Stir in the sour cream or yogurt alternately with the flour. Then add the cocoa and espresso powder, mixing until smooth. Finally, fold in the zucchini.

Spoon the batter into the prepared pan. Bake the cake for 50 to 60 minutes or until a cake tester inserted in the center comes out clean. Cool on a rack.

Tempting Spring

13 Feb

We had absolutely beautiful weather last week in Bologna. Every day had blue skies, and as the weekend drew nearer, temperatures kept creeping up until Friday when we were in the mid-fifties.

As early in the week as Monday, I took Ludo to the park to play, and though I was so happy to be out of the house, it was perhaps a bit premature. There was still a bit of snow on the ground and a whole lot of mud. Darling angel that she is, Ludo would wrap her little legs around me when I would pick her up, smearing mud from her sneakers all over my jeans. Beginner’s mistake on my part.

On Saturday a couple of SAISers, bored with the lack of work in the first week back in class and inspired by the sun, got together and hosted a barbeque. They bought something like five kilos of ground beef and spent the morning making burger patties. Even tucked back into their private courtyard, we were on the receiving end of several curious stares from the Italian neighbors. My Italian instructors told us the Monday following Easter is typically spent going out with friends for picnics, so maybe that’s the unofficial start of the eating-outdoors season, but we’re not trying to fit in anyway.

It’s back to gray skies today, and we’ve got rain forecast for later this week, but the taste of spring and the fun that will be had was enough to get me by until the weather warms up for good.

Alles Walzer!

8 Feb

Colin Cam

It’s been two days and I’m still recovering from the ball this weekend. It was fantastic, but if I had a do-over, I would have tried to find some other way of arriving in Vienna. The overnight bus that we took with most of Colin’s classmates wasn’t so great for resting up before the big night—who would have suspected that?

Miraculously, the hotel let us check in at 8 a.m., three hours before we were scheduled to arrive and five hours before normal check-in time. Almost everyone headed off to their rooms to nap, but a few brave souls headed out into the map-stealing blustery day to do some sight-seeing. We napped.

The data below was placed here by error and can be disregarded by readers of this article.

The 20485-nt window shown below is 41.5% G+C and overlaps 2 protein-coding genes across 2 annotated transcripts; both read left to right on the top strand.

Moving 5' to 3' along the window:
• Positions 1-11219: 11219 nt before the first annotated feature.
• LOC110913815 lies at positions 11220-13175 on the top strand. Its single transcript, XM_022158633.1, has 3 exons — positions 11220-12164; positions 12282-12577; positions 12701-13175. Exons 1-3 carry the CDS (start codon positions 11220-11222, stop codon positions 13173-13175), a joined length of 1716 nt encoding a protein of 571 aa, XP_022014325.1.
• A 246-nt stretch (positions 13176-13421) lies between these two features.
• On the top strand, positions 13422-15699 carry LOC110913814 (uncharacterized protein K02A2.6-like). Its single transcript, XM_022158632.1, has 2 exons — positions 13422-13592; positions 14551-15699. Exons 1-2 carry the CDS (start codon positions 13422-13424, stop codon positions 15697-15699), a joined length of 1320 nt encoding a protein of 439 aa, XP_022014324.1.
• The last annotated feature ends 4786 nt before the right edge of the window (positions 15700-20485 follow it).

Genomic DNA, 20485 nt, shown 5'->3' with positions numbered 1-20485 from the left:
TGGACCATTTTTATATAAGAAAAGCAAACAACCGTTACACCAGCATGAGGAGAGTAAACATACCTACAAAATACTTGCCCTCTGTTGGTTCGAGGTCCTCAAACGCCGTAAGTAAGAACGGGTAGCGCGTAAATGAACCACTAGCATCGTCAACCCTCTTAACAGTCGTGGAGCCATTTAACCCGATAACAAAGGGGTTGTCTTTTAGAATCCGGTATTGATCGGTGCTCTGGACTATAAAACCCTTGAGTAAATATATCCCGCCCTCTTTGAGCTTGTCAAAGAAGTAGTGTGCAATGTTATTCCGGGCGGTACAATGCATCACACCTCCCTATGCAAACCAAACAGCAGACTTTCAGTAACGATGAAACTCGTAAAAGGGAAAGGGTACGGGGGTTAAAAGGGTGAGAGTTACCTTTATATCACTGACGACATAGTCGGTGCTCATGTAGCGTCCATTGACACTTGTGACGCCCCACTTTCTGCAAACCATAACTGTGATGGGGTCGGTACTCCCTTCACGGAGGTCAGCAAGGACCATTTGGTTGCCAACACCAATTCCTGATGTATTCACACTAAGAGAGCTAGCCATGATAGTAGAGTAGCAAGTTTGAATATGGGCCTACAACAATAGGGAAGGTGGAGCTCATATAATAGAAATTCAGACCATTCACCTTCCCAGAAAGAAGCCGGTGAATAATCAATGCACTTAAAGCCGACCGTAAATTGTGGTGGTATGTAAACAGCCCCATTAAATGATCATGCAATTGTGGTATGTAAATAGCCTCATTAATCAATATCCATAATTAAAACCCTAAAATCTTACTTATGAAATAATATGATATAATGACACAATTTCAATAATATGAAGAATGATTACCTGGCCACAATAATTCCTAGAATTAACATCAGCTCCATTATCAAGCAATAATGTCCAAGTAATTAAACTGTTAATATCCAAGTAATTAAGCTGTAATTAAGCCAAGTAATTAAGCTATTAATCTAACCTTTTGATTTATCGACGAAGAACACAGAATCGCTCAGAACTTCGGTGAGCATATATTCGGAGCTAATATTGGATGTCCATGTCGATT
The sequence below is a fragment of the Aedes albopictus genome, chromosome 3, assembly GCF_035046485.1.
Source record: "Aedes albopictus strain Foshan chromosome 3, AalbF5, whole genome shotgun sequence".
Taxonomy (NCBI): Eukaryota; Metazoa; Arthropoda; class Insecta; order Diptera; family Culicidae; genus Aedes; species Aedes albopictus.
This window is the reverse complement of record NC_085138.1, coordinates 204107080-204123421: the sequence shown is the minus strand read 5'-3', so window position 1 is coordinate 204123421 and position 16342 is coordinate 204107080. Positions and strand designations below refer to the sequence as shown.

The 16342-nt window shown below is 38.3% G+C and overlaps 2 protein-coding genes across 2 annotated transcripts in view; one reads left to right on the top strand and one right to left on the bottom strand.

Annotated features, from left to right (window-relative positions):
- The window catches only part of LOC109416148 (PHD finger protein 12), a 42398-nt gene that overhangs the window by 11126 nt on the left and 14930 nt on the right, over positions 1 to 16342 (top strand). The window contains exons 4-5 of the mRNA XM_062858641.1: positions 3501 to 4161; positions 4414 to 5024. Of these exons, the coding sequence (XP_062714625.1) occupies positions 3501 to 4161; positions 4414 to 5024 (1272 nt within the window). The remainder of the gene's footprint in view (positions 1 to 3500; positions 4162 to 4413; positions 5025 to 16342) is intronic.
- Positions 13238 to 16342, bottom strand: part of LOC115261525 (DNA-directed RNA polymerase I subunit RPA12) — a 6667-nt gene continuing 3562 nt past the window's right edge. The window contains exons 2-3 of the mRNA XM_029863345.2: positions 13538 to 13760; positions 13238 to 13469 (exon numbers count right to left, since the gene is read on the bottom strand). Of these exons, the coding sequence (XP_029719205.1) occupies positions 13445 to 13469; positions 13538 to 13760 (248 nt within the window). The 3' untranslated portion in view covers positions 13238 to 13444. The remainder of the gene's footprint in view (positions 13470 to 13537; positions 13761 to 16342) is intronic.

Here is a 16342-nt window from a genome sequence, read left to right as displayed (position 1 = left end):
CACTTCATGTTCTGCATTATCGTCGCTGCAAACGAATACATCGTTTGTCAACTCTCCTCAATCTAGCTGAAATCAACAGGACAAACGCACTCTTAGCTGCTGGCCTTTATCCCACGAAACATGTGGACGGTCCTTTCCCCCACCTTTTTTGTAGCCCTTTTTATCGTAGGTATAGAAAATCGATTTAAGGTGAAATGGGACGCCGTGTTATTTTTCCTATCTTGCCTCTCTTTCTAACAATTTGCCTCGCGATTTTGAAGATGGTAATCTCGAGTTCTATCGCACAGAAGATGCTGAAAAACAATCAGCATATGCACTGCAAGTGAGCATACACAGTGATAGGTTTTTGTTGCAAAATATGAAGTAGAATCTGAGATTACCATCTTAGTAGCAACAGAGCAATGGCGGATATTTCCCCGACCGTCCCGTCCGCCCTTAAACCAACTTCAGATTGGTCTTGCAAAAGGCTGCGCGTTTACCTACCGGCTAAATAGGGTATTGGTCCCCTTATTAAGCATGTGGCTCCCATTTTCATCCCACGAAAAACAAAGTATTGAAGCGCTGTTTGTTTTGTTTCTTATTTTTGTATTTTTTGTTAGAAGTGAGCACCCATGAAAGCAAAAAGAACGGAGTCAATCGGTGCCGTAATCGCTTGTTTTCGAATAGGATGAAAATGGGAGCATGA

At lunch time the Austrians led us to a brewery, and before long, the smell of deep-fried schnitzel was thick in the air. I probably could have snagged another hour of sleep after lunch like Colin did, but I (for once!) opted to give myself plenty of time to avoid any last-minute rushing around.

Rathaus, Vienna's town hall building, where the reception was held. Colin Cam

Finally, at 5:15, the masses gathered in the hotel lobby, dressed to the nines and bunching for photos. We went first to Vienna’s town hall, and in the basement were treated to a lovely reception by Vienna’s minister of cultural affairs, a SAIS alumnus.

The opening ceremony.

Some hours later we crossed a large park and entered the Hofburg Palace, where the U.N.’s International Atomic Energy Agency Ball was being held. Besides the main room where the waltzing was to be done, there was a Latin music room, a disco room, a regae room, a swing dance room, and a Celtic folk room, all with live bands. SAIS had two apartments with tables and a small bar all to ourselves, which turned out to be a lovely place to retreat to and put up the feet without worrying.

The debutantes and their dates.

At midnight I pulled Colin to the main dance floor for the quadrille, which, because we’d only learned one part of six, was sort of a disaster but a whole lot of fun. The people around us didn’t know it either, so we tried to follow the dance-trained debutantes who had opened the ball. Apparently we were caught on the closed-circuit camera for a second and they noticed in the SAIS room. I’d say it was one of the highlights of the night.

Lined up for the quadrille. Colin Cam